Iris was sorry though – sorry that their mother had never loved them, sorry that her father had left her behind at the temple instead of Dahlia, sorry that everything had come to this. But Iris had known, hadn’t she, that she didn’t deserve Dahlia’s forgiveness? “I betrayed you,” Iris repeated. “Kill me.” This way, Dahlia would know just how serious Iris was.
Dahlia’s head turned back to face Iris so quickly she almost spun. Iris could see the smirk spreading on her sister’s face. “Do you really mean that, Iris?” Dahlia asked, her voice curious, almost as if she already had a plan for Iris’s death.
“I betrayed you,” Iris reiterated for a third time now and then, she decided it was time to confess. However, the words would not come the way she wanted them. “I…I failed you, Dahlia. We—I—lost the diamond.”
“You lost the diamond,” Dahlia said in a flat monotone. For a moment, Dahlia looked almost deranged – red hair tumbling over her shoulders, her lips frozen blue from the cold, cheeks white and eyes puffy, all combined with a murderous glare.
“Your bag, it was open,” Iris answered, almost too quickly. Sister Bikini had always taught her not to lie. “When you fell, it slipped out. As soon as I got you out of the water, I looked for it.” That last part, at the very least, was the truth.
Everything was silent for a moment, apart from the pattering of rain and Dahlia’s heavy breathing. “I suppose it doesn’t matter,” Dahlia said finally. “The only important thing is that…that man no longer has it.”
Iris could do little else but nod.
Then Dahlia’s hand was reaching out for Iris’s face so fast that Iris thought she was going to be slapped, but instead, Dahlia’s cold fingers stroked her cheek, almost tenderly. “Where would I be without a sister like you?” Dahlia asked.
Iris wondered if that was meant to be a trick question, and as such, she did not answer it, simply hoping that Dahlia would continue talking. “Even if you weren’t there when I needed you by my side, I suppose you did pull me out of the river. And now, you are going to help me run away.”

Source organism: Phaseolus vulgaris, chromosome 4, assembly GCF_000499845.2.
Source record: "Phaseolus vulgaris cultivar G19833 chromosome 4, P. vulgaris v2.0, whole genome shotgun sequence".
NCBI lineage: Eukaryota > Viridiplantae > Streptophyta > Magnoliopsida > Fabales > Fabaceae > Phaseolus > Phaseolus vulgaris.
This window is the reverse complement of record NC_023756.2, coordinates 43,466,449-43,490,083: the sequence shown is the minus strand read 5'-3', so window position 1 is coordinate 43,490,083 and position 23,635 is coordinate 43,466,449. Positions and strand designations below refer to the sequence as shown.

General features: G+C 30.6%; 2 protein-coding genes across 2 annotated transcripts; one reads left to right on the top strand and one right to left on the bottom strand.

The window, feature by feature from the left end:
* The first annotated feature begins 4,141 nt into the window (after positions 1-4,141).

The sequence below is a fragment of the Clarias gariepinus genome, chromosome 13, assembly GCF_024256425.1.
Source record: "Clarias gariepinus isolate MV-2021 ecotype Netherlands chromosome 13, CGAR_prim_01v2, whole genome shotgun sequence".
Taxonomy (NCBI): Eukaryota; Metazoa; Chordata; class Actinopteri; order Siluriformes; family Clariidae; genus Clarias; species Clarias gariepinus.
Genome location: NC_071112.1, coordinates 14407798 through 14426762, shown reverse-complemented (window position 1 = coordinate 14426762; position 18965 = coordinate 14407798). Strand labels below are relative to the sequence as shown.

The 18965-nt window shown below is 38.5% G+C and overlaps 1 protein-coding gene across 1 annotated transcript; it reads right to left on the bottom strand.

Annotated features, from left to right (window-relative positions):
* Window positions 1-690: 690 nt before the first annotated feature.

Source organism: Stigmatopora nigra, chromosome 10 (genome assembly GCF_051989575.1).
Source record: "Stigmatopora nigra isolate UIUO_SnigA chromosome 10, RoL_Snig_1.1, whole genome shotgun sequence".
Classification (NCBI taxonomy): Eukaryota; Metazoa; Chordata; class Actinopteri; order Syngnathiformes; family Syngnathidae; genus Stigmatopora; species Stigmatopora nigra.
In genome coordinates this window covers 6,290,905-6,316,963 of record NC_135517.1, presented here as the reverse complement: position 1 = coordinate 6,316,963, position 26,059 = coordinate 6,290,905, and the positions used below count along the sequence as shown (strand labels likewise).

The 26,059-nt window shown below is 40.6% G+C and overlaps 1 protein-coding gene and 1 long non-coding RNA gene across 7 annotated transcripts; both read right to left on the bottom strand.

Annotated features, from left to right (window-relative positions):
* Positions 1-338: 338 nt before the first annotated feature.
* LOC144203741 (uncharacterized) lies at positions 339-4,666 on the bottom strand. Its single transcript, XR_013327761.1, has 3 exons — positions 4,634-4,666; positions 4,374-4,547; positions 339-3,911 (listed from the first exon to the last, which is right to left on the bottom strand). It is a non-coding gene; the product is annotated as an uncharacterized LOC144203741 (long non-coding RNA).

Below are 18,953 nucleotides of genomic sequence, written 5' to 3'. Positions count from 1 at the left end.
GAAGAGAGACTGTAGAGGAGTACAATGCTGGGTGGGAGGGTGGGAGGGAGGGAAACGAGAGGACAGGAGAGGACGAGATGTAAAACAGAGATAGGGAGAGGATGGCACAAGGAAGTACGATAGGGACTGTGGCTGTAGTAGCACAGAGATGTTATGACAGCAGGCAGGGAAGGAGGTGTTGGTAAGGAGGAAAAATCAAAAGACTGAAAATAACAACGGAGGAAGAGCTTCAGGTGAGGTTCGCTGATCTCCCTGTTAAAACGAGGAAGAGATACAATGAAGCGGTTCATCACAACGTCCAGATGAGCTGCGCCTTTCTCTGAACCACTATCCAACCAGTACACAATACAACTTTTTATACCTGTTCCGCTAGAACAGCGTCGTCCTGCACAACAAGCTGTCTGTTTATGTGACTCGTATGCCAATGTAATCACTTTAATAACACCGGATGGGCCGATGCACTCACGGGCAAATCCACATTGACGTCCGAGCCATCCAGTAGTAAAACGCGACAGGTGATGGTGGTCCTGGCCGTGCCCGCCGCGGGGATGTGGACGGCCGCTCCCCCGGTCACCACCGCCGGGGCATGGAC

“Run away?” Iris asked, her voice faint. She had thought they had everything planned out – Dahlia would come to the temple once she had escaped from her father, and she would be safe with Sister Bikini, just like Iris was.
“You think I went to all that trouble to stay here?” Dahlia almost snorted, rubbing her arms in a futile attempt to warm them up. “I know you’ll help me, Iris.” Then, almost as an afterthought, she added, “I wouldn’t kill you.” The words that Iris felt were missing were ‘not yet’.
“No,” Iris said, and now her teeth really are chattering in the cold, “I just wanted you to be happy, Dahlia. I’d do anything.”
“If you want me to be happy, you’d help me, Iris.” Dahlia’s hold on Iris’s cheek tightened, pinching, squeezing.
Iris did her best to smile, despite her sister’s grip on her face. She wasn’t sure of anything anymore – she’d only agreed to the plan in the first place because she loved her sister and wanted the best for her. When Dahlia had contacted her after nearly six years, Iris had found that her sister had changed – Dahlia was still smart, strong and brave, but there was something else, something beneath the surface – something about this new Dahlia was dangerous. Iris didn’t know if she could change it, but the very least she could do was try.
So Iris found herself agreeing – whatever Dahlia thought was best for herself had to be right – but Iris found a small consolation in the fact that the diamond was gone now.
With any luck, Dahlia wouldn’t be able to run very far.